Dynamic current distribution in HTS coils submitted to current ramps induces a varying inductive voltage, which can be problematic for safe quench detection as its order of magnitude may hide the increasing dissipative voltage appearing at the beginning of a transition. In order to estimate the transient voltage component, which depends on the coil geometry as well as the current profile and the coil magnetization state, we developed a model using a Volume Integral formulation based on a generalization of the Partial Element Equivalent Circuit method. The objective is to split the coil's voltage end-to-end value into an inductive and a dissipative component so as to evaluate a safe voltage threshold value to implement in the detection system, enabling early transition detection to prevent the coil from major damages. The model is compared to experimental data and its application to coil's protection is detailed on a small-scale test coil.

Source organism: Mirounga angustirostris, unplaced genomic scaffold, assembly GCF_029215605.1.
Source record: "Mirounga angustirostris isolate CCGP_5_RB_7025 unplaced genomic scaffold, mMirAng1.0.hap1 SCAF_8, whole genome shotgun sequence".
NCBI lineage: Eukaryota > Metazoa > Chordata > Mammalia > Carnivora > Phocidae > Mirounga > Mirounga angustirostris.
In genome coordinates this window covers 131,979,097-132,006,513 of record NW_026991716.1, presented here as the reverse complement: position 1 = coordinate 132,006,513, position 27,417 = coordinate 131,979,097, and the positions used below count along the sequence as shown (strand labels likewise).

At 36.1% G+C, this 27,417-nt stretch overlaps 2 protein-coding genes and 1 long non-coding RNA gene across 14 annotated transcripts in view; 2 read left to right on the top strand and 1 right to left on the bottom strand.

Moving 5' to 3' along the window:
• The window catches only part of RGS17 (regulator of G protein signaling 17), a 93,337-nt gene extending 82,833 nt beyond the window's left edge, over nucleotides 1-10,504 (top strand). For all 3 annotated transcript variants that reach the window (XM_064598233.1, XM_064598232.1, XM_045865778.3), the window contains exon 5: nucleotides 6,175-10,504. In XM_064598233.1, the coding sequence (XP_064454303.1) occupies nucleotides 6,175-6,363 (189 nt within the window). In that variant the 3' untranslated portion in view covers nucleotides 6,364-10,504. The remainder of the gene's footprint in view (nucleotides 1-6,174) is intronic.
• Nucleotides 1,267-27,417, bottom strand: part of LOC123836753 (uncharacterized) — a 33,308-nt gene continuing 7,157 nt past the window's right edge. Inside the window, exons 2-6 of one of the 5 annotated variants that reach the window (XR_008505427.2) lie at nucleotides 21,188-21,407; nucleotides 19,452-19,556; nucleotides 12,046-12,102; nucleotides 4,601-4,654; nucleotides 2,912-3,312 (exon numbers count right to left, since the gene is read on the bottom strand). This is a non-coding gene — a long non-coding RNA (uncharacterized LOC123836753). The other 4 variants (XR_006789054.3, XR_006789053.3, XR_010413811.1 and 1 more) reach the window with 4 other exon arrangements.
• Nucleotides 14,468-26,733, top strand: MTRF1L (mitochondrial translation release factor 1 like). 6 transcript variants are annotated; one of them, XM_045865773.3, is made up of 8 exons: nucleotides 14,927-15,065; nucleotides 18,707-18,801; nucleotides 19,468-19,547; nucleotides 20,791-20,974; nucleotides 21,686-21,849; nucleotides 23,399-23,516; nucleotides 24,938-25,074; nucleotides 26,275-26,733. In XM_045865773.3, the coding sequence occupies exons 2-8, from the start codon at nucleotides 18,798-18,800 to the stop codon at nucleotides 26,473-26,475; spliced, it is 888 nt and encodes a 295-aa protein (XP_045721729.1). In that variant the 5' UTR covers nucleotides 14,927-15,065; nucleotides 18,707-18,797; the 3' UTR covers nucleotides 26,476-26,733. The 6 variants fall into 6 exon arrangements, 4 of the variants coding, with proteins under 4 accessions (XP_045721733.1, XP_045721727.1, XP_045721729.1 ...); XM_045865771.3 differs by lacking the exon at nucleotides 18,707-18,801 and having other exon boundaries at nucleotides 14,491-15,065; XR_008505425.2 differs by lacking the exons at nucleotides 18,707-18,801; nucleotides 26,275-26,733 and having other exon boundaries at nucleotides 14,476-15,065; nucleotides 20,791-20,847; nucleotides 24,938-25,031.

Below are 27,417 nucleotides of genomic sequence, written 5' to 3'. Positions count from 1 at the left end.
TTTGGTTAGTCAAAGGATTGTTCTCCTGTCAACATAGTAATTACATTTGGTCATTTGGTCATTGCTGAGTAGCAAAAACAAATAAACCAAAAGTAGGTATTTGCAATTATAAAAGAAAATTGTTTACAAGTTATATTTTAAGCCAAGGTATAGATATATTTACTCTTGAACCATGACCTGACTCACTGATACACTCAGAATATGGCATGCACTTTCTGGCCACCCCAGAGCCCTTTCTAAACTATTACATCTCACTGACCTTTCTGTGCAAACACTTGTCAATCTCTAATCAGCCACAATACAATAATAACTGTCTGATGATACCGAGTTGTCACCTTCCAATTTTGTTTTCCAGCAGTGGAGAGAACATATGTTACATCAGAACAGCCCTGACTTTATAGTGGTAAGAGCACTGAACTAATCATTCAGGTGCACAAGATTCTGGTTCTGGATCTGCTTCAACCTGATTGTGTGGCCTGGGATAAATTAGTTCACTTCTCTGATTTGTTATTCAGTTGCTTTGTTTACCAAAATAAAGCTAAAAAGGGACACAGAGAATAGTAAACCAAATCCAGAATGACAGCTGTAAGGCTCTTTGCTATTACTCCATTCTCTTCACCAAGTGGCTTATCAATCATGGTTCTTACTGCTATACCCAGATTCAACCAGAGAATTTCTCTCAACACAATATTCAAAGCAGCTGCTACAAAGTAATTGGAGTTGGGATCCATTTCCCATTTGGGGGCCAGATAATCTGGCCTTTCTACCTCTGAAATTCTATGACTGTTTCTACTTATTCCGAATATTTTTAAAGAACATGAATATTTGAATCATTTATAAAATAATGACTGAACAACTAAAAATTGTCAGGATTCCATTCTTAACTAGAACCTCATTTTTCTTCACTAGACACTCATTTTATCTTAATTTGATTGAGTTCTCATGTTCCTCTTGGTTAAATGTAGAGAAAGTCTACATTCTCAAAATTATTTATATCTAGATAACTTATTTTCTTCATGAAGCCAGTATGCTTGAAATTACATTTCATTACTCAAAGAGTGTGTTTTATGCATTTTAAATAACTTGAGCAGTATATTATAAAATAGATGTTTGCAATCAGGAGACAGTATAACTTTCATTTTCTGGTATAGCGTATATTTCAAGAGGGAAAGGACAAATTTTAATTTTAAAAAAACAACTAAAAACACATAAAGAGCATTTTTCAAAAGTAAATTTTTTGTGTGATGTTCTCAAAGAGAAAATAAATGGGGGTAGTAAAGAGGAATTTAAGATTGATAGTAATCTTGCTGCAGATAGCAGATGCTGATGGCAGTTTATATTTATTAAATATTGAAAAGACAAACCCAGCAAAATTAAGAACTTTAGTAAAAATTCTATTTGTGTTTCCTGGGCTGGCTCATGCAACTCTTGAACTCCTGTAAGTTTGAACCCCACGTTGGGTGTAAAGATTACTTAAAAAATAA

- HTS coils
- quench propagation
ASJC Scopus subject areas
- Electronic, Optical and Magnetic Materials
- Condensed Matter Physics
- Electrical and Electronic Engineering